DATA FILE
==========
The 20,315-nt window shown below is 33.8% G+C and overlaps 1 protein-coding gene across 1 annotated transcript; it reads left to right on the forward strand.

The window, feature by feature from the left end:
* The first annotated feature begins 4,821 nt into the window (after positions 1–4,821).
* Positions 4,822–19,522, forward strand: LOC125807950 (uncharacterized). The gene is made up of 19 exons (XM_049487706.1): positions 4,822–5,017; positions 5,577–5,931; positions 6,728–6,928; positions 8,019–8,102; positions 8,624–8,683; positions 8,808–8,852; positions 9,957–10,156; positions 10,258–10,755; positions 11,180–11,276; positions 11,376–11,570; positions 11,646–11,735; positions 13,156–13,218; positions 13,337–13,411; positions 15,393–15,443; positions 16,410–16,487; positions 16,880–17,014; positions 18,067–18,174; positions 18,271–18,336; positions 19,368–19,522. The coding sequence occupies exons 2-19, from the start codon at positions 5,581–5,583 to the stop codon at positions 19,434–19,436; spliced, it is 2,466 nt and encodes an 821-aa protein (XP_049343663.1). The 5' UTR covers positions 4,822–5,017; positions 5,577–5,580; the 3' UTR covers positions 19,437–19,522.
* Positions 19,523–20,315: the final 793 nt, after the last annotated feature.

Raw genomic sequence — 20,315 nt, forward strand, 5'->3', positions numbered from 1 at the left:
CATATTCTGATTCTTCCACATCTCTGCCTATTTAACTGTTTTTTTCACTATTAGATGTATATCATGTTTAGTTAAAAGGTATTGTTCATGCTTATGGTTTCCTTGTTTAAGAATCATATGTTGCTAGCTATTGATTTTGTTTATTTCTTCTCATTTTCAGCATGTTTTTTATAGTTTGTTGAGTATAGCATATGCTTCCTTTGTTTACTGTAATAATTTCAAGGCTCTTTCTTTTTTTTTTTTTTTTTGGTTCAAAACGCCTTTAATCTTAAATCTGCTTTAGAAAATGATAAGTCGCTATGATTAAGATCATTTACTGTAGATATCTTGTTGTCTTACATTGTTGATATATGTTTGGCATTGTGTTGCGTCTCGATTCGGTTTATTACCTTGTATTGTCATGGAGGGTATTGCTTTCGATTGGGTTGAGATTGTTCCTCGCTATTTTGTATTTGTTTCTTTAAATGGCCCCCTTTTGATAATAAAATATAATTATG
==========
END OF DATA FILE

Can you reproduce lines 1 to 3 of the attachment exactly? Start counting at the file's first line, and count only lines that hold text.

The 20,315-nt window shown below is 33.8% G+C and overlaps 1 protein-coding gene across 1 annotated transcript; it reads left to right on the forward strand.

The window, feature by feature from the left end:
* The first annotated feature begins 4,821 nt into the window (after positions 1–4,821).